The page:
Nothing tangible from BCCI meeting

Written by: S K Sham
Published: Monday, August 21, 2000, 0:00 [IST]
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The play-acting and the ducking game indulged in by the Board of Control for Cricket in India, from the time that the betting and match-fixing controversy first came into the open, hasn't fooled anyone, much less the public and the investigating authorities.

The ramifications of the Working Committee meeting held on Sunday must surely provide an anti-climax to the apex cricket body's activities, which have hovered between the sinister and the indecisive.

The momentous meeting held at Bangalore, promised a lot, but actually achieved hardly anything tangible. Even the announcement of a new Code of Conduct was one more exercise of pulling wool over the eyes of those hell-bent on taking the ongoing investigation to its final conclusion.

The draft of the Code of Conduct, supposed to have been handled by a special three-member committee, had half-a-dozen other cooks as well to spoil the broth. That one of the extra members of the ad hoc committee happened to be an official whose premises were raided by the Income Tax authorities, not once but several times, will need a lot of explanation to be done when the draft is sent to the Sports ministry for final clearance.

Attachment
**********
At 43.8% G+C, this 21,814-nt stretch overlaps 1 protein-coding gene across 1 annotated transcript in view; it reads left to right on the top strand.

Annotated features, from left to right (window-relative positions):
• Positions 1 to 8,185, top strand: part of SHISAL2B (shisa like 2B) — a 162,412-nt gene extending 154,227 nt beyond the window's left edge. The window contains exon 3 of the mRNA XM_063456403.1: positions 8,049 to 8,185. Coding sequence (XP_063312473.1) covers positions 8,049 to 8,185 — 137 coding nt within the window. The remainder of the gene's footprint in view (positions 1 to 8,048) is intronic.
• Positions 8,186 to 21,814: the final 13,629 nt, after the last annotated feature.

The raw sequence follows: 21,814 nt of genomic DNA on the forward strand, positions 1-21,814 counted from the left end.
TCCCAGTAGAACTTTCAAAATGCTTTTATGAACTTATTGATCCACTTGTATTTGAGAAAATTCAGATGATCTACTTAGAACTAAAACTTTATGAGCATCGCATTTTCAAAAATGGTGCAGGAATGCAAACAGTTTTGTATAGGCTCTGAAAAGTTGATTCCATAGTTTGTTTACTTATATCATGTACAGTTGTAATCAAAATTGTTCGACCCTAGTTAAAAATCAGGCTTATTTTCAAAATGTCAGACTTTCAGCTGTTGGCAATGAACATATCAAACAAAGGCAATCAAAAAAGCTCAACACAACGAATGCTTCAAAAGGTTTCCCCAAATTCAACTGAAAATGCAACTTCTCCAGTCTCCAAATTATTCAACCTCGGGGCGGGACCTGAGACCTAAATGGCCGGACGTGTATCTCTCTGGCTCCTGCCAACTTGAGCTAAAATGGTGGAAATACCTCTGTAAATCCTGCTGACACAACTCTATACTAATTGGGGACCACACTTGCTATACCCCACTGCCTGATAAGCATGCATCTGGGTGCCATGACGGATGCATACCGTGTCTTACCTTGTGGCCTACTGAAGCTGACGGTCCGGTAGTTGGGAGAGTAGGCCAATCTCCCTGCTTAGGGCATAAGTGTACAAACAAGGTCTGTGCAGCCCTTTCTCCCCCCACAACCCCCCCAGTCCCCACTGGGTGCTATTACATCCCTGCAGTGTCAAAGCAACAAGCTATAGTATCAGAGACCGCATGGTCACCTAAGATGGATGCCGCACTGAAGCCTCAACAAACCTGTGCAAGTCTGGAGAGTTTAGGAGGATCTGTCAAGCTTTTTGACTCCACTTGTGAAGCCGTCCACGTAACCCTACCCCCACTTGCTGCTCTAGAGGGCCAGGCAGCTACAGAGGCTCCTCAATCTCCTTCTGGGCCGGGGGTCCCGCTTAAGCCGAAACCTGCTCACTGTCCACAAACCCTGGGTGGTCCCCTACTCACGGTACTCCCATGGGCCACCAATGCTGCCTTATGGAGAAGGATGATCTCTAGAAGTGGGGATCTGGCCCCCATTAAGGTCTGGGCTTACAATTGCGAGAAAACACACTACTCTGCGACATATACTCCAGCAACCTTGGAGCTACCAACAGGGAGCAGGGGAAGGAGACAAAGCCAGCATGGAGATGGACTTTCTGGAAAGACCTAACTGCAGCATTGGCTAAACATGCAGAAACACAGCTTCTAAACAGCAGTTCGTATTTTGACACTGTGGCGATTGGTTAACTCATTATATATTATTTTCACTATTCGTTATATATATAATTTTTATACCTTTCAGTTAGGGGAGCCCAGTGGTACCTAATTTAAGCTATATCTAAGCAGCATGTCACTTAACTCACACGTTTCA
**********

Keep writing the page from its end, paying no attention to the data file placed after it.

The important question that comes to the fore at once is whether the draft of the new Code of Conduct will ever be sent to the government before or after it is placed before the general body?

There was great variance in what the officials spoke after the meeting. One let it known that the Code of Conduct comes into effect immediately. Another, a higher-up, said that the players will have to sign the same before October 1.

The International Cricket Council (ICC) knock-out tournament starts in Nairobi on October 3. A third member said that the Code of Conduct, as per the BCCI constitution, has to be approved by the general body, which is due to meet not before September 29. The confusion is worst confounded by another member of the Working Committee saying that the present draft is not a final one and some amendments are very much in the offing.

The most important and affective portions of an earlier draft relating to compulsion on the part of the players and officials to pass on information has not been included. The draft, as such, remains a faithful copy of the ICC's "Code of Conduct and Standard Playing Conditions and Other Rules and Regulations for Players and Officials," circulated in September 1999 to all member countries for guidance.

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